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Article: Social capital and community preparation for urban flooding in China

TitleSocial capital and community preparation for urban flooding in China
Authors
Issue Date2015
PublisherPergamon. The Journal's web site is located at http://www.elsevier.com/locate/apgeog
Citation
Applied Geography, 2015, v. 64, p. 1-11 How to Cite?
AbstractSocial capital can enhance community resilience to environmental change. Productive and trusted relations among social actors and effectual social norms can help local residents share resources, information and risks. The main objective of our study is to understand the ways in which social attributes and risk considerations influence adoption of resilient economic measures by individuals for reducing potential losses due to catastrophic rainstorm and flooding. This article provides evidence from China on how social capital contributes to anticipatory adaptation to environmental change. The inquiry is based on structured interviews with local residents of Tianjin, a flood-prone port city in China, and a standard regression analysis. Findings show that the intention to make preparation increases with the levels of social expectation, social relationship, and institutional trust. Perceived risk and damage experience, however, have no significant impacts. This suggests that building social capacity and trust will be more effective in enhancing community resilience than merely increasing awareness of hazard risks. We call for greater efforts on strengthening the capacity of formal and informal communal institutions. The structural changes required, however, are challenging.
Persistent Identifierhttp://hdl.handle.net/10722/217993
ISSN
2015 Impact Factor: 2.565
2015 SCImago Journal Rankings: 1.306

 

DC FieldValueLanguage
dc.contributor.authorLo, AYH-
dc.contributor.authorXu, B-
dc.contributor.authorChan, FKS-
dc.contributor.authorSu, R-
dc.date.accessioned2015-09-18T06:20:29Z-
dc.date.available2015-09-18T06:20:29Z-
dc.date.issued2015-
dc.identifier.citationApplied Geography, 2015, v. 64, p. 1-11-
dc.identifier.issn0143-6228-
dc.identifier.urihttp://hdl.handle.net/10722/217993-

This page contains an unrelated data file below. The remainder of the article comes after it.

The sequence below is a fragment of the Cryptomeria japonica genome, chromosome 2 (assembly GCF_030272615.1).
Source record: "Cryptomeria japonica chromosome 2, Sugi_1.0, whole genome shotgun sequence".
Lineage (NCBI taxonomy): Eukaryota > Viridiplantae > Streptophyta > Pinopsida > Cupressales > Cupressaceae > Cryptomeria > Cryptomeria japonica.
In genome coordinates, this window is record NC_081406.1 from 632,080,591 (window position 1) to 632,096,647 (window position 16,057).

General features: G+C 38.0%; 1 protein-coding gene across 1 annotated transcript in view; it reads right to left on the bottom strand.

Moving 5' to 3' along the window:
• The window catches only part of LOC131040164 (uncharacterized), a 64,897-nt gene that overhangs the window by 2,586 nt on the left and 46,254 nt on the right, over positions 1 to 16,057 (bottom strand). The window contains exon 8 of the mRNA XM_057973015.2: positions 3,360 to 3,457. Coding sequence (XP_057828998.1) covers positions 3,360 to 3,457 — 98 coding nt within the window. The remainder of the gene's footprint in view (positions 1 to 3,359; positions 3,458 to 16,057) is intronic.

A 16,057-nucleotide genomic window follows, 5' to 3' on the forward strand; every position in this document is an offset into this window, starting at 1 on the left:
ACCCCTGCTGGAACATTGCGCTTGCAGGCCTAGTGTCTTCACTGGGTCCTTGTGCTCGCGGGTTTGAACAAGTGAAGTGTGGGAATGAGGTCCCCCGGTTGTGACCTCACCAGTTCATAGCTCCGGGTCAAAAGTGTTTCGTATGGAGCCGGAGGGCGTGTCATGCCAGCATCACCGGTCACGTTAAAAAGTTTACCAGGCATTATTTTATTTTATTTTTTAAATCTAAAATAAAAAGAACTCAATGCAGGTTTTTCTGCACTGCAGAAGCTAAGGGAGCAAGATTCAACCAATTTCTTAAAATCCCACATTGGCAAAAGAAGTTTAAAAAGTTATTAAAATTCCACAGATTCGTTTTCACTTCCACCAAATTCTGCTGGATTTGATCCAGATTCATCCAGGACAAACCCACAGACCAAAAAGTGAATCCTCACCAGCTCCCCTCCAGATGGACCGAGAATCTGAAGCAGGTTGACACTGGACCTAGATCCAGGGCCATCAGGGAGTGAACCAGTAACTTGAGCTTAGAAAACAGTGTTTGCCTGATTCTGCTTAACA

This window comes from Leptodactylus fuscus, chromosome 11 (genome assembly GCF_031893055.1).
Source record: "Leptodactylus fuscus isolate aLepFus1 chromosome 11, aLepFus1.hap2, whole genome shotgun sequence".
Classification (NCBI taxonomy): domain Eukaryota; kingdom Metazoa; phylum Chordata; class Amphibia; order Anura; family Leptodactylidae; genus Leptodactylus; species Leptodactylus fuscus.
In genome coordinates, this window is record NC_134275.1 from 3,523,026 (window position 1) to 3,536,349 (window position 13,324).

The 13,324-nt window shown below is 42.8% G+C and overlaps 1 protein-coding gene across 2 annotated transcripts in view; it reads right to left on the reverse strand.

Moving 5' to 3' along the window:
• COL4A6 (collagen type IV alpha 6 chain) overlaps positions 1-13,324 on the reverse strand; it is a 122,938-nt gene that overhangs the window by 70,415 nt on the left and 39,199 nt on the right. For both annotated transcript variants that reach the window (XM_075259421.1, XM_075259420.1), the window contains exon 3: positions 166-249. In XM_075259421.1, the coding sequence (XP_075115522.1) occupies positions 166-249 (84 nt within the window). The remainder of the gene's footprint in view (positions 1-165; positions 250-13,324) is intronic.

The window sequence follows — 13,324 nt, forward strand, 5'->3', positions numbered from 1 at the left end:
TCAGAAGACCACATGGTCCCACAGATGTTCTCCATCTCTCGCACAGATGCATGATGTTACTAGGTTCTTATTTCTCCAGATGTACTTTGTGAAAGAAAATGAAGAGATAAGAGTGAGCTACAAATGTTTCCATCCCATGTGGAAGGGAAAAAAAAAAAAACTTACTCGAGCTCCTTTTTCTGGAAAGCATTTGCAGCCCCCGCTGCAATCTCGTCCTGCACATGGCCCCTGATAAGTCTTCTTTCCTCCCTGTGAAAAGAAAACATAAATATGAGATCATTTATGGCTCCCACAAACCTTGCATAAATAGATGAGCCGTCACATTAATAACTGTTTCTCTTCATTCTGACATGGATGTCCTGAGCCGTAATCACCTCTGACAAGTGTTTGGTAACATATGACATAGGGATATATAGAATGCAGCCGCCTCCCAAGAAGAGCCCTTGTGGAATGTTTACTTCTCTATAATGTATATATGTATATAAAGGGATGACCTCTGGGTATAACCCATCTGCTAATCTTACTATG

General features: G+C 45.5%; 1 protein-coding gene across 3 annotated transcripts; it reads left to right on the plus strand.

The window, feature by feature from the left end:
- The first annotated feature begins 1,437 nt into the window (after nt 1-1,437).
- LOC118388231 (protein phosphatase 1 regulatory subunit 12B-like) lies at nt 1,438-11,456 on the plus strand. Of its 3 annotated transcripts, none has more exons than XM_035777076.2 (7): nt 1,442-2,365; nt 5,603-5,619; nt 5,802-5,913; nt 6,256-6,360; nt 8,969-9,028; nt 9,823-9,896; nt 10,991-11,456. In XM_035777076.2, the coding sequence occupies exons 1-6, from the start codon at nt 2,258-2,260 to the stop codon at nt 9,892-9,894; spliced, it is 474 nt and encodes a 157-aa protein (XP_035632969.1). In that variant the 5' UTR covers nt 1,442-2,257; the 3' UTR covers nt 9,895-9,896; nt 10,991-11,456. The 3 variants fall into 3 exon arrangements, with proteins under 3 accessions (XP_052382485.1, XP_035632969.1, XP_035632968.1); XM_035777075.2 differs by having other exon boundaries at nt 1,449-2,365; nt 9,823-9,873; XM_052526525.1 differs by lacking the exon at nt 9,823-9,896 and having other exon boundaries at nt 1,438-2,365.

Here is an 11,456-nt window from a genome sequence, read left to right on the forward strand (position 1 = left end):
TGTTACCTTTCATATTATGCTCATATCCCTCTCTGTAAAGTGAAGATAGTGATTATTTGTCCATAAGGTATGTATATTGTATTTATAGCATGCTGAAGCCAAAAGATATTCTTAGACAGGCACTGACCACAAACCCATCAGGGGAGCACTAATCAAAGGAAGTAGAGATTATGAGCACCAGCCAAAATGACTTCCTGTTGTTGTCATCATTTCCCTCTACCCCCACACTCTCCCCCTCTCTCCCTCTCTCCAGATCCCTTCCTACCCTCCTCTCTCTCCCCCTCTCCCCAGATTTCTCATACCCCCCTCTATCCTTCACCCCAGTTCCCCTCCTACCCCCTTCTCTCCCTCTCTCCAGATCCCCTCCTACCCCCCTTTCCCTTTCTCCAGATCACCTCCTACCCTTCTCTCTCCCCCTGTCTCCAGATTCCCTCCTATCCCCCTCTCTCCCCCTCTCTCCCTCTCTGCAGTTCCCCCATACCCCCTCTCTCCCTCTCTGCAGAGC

dc.description.abstractSocial capital can enhance community resilience to environmental change. Productive and trusted relations among social actors and effectual social norms can help local residents share resources, information and risks. The main objective of our study is to understand the ways in which social attributes and risk considerations influence adoption of resilient economic measures by individuals for reducing potential losses due to catastrophic rainstorm and flooding. This article provides evidence from China on how social capital contributes to anticipatory adaptation to environmental change. The inquiry is based on structured interviews with local residents of Tianjin, a flood-prone port city in China, and a standard regression analysis. Findings show that the intention to make preparation increases with the levels of social expectation, social relationship, and institutional trust. Perceived risk and damage experience, however, have no significant impacts. This suggests that building social capacity and trust will be more effective in enhancing community resilience than merely increasing awareness of hazard risks. We call for greater efforts on strengthening the capacity of formal and informal communal institutions. The structural changes required, however, are challenging.-
dc.languageeng-
dc.publisherPergamon. The Journal's web site is located at http://www.elsevier.com/locate/apgeog-
dc.relation.ispartofApplied Geography-
dc.rightshttp://creativecommons.org/licenses/by-nc-nd/4.0/-
dc.rightsThis work is licensed under a Creative Commons Attribution-NonCommercial-NoDerivatives 4.0 International License.-
dc.titleSocial capital and community preparation for urban flooding in China-
dc.typeArticle-
dc.identifier.emailLo, AYH: alexloyh@hku.hk-
dc.identifier.authorityLo, AYH=rp02023-
dc.description.naturepostprint-
dc.identifier.doi10.1016/j.apgeog.2015.08.003-
dc.identifier.hkuros253135-
dc.identifier.volume64-
dc.identifier.spage1-
dc.identifier.epage11-
dc.publisher.placeUnited Kingdom-

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